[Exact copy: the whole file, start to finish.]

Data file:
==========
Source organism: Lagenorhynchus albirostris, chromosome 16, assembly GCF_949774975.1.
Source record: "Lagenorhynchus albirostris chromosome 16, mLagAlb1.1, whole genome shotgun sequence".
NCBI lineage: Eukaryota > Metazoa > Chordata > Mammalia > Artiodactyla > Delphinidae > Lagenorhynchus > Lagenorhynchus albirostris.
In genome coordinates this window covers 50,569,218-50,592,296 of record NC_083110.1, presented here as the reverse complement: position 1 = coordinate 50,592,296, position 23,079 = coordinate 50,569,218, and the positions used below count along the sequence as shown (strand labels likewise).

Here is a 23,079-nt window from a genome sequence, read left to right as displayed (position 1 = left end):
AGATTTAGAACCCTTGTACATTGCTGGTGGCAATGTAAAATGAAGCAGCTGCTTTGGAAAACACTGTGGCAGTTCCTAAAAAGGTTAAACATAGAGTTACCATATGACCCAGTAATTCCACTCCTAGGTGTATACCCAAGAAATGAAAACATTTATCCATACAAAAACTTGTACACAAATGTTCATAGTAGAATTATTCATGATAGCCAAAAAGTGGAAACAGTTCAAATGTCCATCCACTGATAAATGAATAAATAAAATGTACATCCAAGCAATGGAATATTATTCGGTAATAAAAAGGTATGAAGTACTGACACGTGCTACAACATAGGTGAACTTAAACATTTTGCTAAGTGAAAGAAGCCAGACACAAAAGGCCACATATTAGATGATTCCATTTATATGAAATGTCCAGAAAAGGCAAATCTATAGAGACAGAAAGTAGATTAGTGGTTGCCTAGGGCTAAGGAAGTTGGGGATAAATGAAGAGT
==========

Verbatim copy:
Source organism: Lagenorhynchus albirostris, chromosome 16, assembly GCF_949774975.1.
Source record: "Lagenorhynchus albirostris chromosome 16, mLagAlb1.1, whole genome shotgun sequence".
NCBI lineage: Eukaryota > Metazoa > Chordata > Mammalia > Artiodactyla > Delphinidae > Lagenorhynchus > Lagenorhynchus albirostris.
In genome coordinates this window covers 50,569,218-50,592,296 of record NC_083110.1, presented here as the reverse complement: position 1 = coordinate 50,592,296, position 23,079 = coordinate 50,569,218, and the positions used below count along the sequence as shown (strand labels likewise).

Here is a 23,079-nt window from a genome sequence, read left to right as displayed (position 1 = left end):
AGATTTAGAACCCTTGTACATTGCTGGTGGCAATGTAAAATGAAGCAGCTGCTTTGGAAAACACTGTGGCAGTTCCTAAAAAGGTTAAACATAGAGTTACCATATGACCCAGTAATTCCACTCCTAGGTGTATACCCAAGAAATGAAAACATTTATCCATACAAAAACTTGTACACAAATGTTCATAGTAGAATTATTCATGATAGCCAAAAAGTGGAAACAGTTCAAATGTCCATCCACTGATAAATGAATAAATAAAATGTACATCCAAGCAATGGAATATTATTCGGTAATAAAAAGGTATGAAGTACTGACACGTGCTACAACATAGGTGAACTTAAACATTTTGCTAAGTGAAAGAAGCCAGACACAAAAGGCCACATATTAGATGATTCCATTTATATGAAATGTCCAGAAAAGGCAAATCTATAGAGACAGAAAGTAGATTAGTGGTTGCCTAGGGCTAAGGAAGTTGGGGATAAATGAAGAGT